How do we get there? Do we have to have different kinds of clients? Do we need to change our pricing structure? Do I need additional resources on the team? If so, what kind of resources would make the biggest difference to me first? And I think that’s a key piece of it, is trying to figure out how you make those impacts.
Because often times when I’m talking to an owner who is in that burnout situation, they’ll tell me, well, geez, I need to hire a project manager, I need to hire an admin just to take control of my inbox because I’m just overwhelmed. And the reality is that when we go through these exercises that I’ve just talked about, Setting those goals, looking at your time, mapping all of these things out.
Often times what you need to hire, whether it’s on a contract basis or on a full time basis, may be very different than what you thought going in. Most of us overestimate the benefit that we would get from hiring someone to manage projects, run operations, be an admin for us. A lot of times it’s some other function.
Often times it’s client service, frankly. If you can bring in someone who can take over a lot of your client service responsibilities, that’s much more likely to make a difference than some of these more admin or operational roles. But you won’t know that until you’ve gone through this exercise to understand what you want from the business, the changes you want to make, and how you’re actually spending your time today.
The final thing I would tell you is that if you want to avoid burnout in the future, in addition to taking all of these other steps, you need to keep an eye out for those first early warning signs of burnout. Because if you’re coming to me and you’re saying, I’m not sure I want to do this anymore, I’m not going to say it’s too late, but it’s too late to solve it easily.
If you are able to sense those feelings of burnout in the future and see that the symptoms beginning to emerge, well now if you address them early on in the process, you’re much more likely to be able to solve them with a lot less change in your business, and the less change that it requires, the faster it can be done.
So, keep an eye out for it, because now if you, if you, if you’re sitting here watching this webinar, chances are you’ve either felt burnout or feeling burnout, or are afraid you might. If any of those things are true, then you know what those early warning indications are, because you can look back at your own experience, and you can look back at how you got to where you are today.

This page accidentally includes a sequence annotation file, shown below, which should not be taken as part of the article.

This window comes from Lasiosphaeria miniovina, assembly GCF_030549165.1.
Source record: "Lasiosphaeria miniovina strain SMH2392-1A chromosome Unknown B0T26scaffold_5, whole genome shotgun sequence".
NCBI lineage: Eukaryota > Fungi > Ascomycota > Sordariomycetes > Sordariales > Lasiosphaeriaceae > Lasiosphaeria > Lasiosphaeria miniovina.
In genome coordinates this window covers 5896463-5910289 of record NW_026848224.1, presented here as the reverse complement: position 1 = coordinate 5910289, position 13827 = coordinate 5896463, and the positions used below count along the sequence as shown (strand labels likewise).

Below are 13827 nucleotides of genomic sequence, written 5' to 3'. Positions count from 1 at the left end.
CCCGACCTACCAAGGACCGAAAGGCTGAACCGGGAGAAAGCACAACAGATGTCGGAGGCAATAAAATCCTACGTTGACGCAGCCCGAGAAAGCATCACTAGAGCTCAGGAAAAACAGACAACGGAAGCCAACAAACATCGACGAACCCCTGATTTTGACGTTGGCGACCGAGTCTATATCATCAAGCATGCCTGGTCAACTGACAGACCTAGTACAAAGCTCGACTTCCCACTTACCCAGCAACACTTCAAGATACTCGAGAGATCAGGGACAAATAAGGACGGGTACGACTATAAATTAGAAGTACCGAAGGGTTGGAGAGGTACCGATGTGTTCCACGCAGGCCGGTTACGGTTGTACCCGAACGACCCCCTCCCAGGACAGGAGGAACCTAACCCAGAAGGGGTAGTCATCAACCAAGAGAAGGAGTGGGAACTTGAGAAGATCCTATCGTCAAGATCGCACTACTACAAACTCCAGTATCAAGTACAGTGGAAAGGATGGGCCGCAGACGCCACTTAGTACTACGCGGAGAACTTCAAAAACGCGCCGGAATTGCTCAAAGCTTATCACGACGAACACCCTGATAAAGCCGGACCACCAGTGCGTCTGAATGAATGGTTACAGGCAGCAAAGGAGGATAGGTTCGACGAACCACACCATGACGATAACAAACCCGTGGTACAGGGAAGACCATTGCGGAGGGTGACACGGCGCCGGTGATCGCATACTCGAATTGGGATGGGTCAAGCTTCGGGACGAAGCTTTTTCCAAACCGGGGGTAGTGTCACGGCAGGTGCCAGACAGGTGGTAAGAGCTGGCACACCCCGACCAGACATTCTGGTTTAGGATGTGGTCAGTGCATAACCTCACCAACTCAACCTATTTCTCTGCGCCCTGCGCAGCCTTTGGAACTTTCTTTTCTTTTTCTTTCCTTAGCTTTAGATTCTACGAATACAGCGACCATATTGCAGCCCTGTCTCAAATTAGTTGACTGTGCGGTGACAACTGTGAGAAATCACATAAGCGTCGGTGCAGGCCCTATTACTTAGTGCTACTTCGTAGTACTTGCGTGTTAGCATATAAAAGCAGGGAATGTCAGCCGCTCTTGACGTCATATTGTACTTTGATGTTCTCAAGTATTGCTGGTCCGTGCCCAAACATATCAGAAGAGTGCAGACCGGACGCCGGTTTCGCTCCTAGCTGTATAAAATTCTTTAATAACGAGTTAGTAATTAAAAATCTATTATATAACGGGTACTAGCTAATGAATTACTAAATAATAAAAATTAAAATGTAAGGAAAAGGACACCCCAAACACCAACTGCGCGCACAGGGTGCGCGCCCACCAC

So, think about those things and flag them. So that you can address problems before they become major problems. So, with that, we’ll kind of wrap it all up in a bow here. We’ll move on to Q&A here in a moment. But the, the key things to be thinking about here are, first of all, you need to remember, you are not alone.
There are plenty of agency owners who are in this feeling of burnout right now, and frankly have been there for long periods of time. I’ve felt burnout myself. I’m sure just about every agency owner you talk to will say, Sure, I’ve felt burned out at one point or another. Once you recognize the burnout, you need to figure out what those root causes are for you because they’re going to be different for you than for any other business, for any other owner.
And so once you’ve identified those root causes, whether it’s resourcing or pricing or your own time or whatever it is, you can now begin to take those immediate steps to address it, usually by addressing the tasks that are on your plate. But then build out that longer term plan so that you are building an agency that you are indeed happy to own.
And that’s a key tenet of everything I do here at SAGA, that you should be building to own. You should create a business that you’re actually happy to be the owner of. Because if you do that, you’ll be much less likely to feel burnout, you’ll be much more likely to achieve satisfaction out of the business, and you’re much more likely to achieve the goals that you’ve set in terms of the amount of time that you want to spend, including flexibility, the kind of work that you want to be doing, and the amount of compensation that you’re trying to receive.
So, hopefully all of these things will give you some ideas for how to begin to address the burnout. Once you’ve addressed some of those, or identified some of those root causes, the SAGA website has lots of additional resources that will help you out there.
Again, the SAGA community on Slack is a great resource for that as well. And if you have questions as you’re going along, certainly if you’re here live, we’ll be taking questions from you. directly here in just a moment. But if you’re watching this on replay, this is where we’ll be wrapping up. But you can email me firstname.lastname@example.org and I’d be happy to try to answer any questions that you may have.
So with that again, thank you for watching. If you are on replay.